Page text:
When we come right down to it, there are few other progressive rock bands like Dream Theater. The band’s powerful stage shows rival that of Pink Floyd (whom they have covered on more than one occasion). The now ten-album-strong catalog pulls elements from Megadeth, Rush, and Journey with “modern gothic” nuances; lead vocalist James Labrie has a distinct cry-for-help passion in his voice, while guitarist John Petrucci is known by many as a leading shredder of his time. Mix in the elaborate and lengthy multi-part songs (even chiming in at over 23 minutes in some cases), and the forces behind Dream Theater become apparent.
In the era of bands like The Mars Volta or Opeth, thematic and deep storytelling on albums serves as the end-all, be-all of modern rock music. While this does prevent a majority of Dream Theater’s songs from reaching radio airwaves, the band has still amassed a dedicated following and stands to keep said fans satisfied on Black Clouds & Silver Linings. The record is not what I would call a stand-out piece, but instead continues a long tradition of complex musical scoring that could put any Guitar Hero to shame. Never trading in sincerity for longevity or hit singles, Dream Theater continues to excite listeners, and also proves that if you do it right, a concept album or song series can make your career.
Opening on “A Nightmare To Remember”, we dive head first into what I can only describe as Dragonforce meets Bela Lugosi. The keyboard (or perhaps keytar) shines through mostly during the latter half, but add this to haunting atmospherics and the expected epic guitar pieces, and you feel embarrassed to touch your Rock Band controller. Coming in at 16:10, this is merely the second-longest track on Black Clouds & Silver Linings; however, you definitely won’t find yourself counting the minutes before its conclusion. Afterward we get “A Rite Of Passage”, which does well as the first single even at 8:36, with an overall Black Label Society touch between verses. It is one of the heavier tracks present and bears a very Hammett-esque solo toward the five-minute mark before going all Turtles In Time on keyboard.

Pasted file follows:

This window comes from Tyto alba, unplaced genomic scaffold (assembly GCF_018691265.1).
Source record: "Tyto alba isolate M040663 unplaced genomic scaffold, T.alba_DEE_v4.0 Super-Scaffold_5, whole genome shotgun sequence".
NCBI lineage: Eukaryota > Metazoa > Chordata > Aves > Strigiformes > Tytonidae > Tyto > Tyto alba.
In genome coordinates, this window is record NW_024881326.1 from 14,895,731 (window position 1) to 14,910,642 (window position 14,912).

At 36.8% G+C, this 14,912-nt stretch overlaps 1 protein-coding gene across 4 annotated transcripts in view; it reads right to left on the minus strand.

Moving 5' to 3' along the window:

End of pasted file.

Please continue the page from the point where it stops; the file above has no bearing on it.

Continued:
“Wither” is officially the shortest song, clocking in at just over five minutes; however, this does not diminish a powerful piano accompaniment and Portnoy’s reminiscing to Train Of Thought. It feels very introspective, a trait that many Dream Theater albums are known for (see “The 12-Step Suite”). It almost comes out of nowhere, but “Wither” does perform a grander service as the de facto introduction to our favorite Dream Theater-characteristic multi-part track (think “Jesus Of Suburbia”): “The Shattered Fortress”.
This song represents both the band and this particular album, starting off with a slow fade-in and gradually becoming more epic by the moment. Surprisingly, this is still not the longest song (closer “The Count of Tuscany” beats it by a cool seven minutes), but that does not take away one bit from this song’s ultimate capacity for catching the listener by the balls. Each of the three sections has a very distinct feel to it:
“Restraint” – textures of broken glass and lots of string
“Receive” – power chords, shredding, an overload of percussion
“Responsible” – horror film opening, vocal heavy followed by more shredding and bass
The only fault I can really see here is that while this is considered the finale of Portnoy’s “12-Step Suite”, it really does not feel like an ending but instead an elaborate song connecting the first and last piece, constituting a vicious cycle. Granted, structure to that effect is mostly left up to interpretation, so there is otherwise no true issue here.
Following our spiral into absolute chaos, “The Best of Times” tones it down by returning to piano-laden romanticism during the first three minutes before running headlong into the most phenomenal shred present on Black Clouds & Silver Linings. Unfortunately, after this perfection of an intro, they do the same power rock that has been all over the album up to this point. It feels very thrown together, as if Portnoy was fearful of doing a heartfelt song. Luckily, there was plenty of rejoicing upon “The Count of Tuscany”, which not only stands as the longest but by far the best song on Black Clouds & Silver Linings, with a running time of 19:16. As the closer, it properly fades out into static toward the end, and it bounces back and forth like a best-of medley where elements of the band’s best traits shine through completely.
As the entire record feels extremely cohesive, despite “The Best of Times”, the critics have spoken highly of Dream Theater’s continuous excellence in producing quality material. It has also been said that this release will not necessarily bring in new fans but will also not disappoint the current flock, and this is very true. There are no improvements, but no sheer letdowns, either. That being said, Black Clouds & Silver Linings does appear weighted down in finality, and that begs the question — could this possibly be the last of Dream Theater? If not, then should we expect a new direction come their next effort? Until we know for certain, enjoy this profoundly-morbid-yet-illuminating throwback to Octavarium that will no doubt become a mainstay in your prog rock collection.
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